Norwegian 37-year-old Bjorgen was one of the most accomplished female Winter Olympians until she retired three years ago. At Pyeongchang she won five medals, two being gold. This totaled up to 11 career Olympic medals overall!

Bjorgen hails from Trondheim, Norway – known for producing Olympic cross-country skiers. At her Olympic debut at Salt Lake City 2002 without ever finishing in one of the top-10 at World Cup level she earned herself a silver medal in team relay competition.

At the 2010 Vancouver Olympic Games, Bjorgen captured gold in sprint, silver in 15 km pursuit and bronze in 4×7.5 km relay events before taking second in 30 km classic event just 0.3 seconds behind Poland’s Justyna Kowalczyk – earning her the moniker Golden Marit.

“Lyubov Yegorova became one of the most decorated female Winter Olympians ever with 11 medals at Sochi 2014 – breaking a tie with Russian cross-country skier Raisa Smetanina and Italian biathlete Stefania Belmondo as most decorated Winter Olympian ever, winning six golds and four silvers over Lyubov Yegorova (another great cross-country skier) who held on to nine medals”.

8. Snow and ice once had to be brought in by the army

Snow and ice are essential components for hosting a Winter Olympics, yet nature can often prove uncooperative, leading to mild temperatures threatening the Games – particularly prior to climate-controlled arenas and artificial snow sources becoming available.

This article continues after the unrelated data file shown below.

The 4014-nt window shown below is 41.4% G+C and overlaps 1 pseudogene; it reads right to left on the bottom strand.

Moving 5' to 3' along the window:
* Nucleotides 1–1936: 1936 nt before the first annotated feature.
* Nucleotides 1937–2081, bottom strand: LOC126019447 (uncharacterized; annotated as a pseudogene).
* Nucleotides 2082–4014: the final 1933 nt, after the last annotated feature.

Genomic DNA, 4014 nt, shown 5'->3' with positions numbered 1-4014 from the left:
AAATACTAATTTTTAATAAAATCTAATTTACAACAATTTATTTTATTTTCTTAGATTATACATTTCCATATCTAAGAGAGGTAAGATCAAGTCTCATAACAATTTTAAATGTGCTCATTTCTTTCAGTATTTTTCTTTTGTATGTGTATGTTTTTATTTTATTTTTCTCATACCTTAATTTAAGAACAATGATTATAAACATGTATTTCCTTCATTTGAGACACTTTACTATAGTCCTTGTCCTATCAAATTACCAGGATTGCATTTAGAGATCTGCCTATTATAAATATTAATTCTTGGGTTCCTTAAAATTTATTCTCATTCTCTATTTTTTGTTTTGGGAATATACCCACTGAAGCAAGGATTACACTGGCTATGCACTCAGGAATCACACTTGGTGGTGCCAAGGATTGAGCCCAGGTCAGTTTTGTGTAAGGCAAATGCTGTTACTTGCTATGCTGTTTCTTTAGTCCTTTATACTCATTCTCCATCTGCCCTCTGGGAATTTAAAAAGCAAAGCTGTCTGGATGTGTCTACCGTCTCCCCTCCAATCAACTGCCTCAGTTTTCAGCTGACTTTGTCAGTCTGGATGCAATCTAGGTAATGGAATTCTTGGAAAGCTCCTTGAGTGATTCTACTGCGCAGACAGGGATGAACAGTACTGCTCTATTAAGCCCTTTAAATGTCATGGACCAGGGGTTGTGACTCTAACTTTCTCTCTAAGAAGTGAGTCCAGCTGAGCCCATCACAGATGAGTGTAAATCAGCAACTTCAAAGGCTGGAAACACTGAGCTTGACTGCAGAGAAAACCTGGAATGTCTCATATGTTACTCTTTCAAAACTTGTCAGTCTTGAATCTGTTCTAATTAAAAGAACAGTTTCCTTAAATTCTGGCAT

Lack of snow threatened to derail the 1928 Olympic Games in St. Moritz, Switzerland; therefore organizers called upon soldiers from both armies for assistance – soldiers lined bobsled and luge courses with ice blocks while volunteers piled snow basket by basket on alpine ski slopes.

Norwegian ski jumper Anders Haugen holds the oldest Olympic medal. Competing at Lake Placid in 1924 but receiving his bronze medal 50 years later due to a scoring error, Anders won his bronze in 1998 when snowboarding made its Olympic debut; men’s and women’s snowboarding competition now take place concurrently, and skeleton racing allows athletes to race headfirst down an ice track at speeds reaching 80 mph!